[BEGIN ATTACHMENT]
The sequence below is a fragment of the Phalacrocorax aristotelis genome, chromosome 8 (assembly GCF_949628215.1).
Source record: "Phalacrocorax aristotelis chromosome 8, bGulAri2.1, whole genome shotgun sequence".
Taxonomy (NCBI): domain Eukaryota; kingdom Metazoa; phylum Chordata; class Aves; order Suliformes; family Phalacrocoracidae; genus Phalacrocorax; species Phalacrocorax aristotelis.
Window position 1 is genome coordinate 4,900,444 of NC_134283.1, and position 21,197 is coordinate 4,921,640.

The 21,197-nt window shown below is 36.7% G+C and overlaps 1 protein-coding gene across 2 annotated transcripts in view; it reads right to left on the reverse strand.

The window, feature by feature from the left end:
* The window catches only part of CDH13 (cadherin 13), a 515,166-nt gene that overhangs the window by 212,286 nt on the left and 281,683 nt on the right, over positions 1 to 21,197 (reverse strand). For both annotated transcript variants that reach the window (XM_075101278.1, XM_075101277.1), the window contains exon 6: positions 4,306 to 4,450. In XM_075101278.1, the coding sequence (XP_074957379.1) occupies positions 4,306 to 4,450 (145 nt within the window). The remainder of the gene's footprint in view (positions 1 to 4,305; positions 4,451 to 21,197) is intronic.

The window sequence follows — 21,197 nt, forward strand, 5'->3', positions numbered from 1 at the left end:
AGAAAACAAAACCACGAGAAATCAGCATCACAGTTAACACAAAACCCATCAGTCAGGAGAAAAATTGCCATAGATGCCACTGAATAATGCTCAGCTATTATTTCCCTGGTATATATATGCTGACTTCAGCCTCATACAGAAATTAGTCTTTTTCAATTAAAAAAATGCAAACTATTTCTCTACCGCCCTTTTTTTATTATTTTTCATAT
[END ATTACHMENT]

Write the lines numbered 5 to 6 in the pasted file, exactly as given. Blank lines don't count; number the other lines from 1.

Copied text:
The 21,197-nt window shown below is 36.7% G+C and overlaps 1 protein-coding gene across 2 annotated transcripts in view; it reads right to left on the reverse strand.

The window, feature by feature from the left end: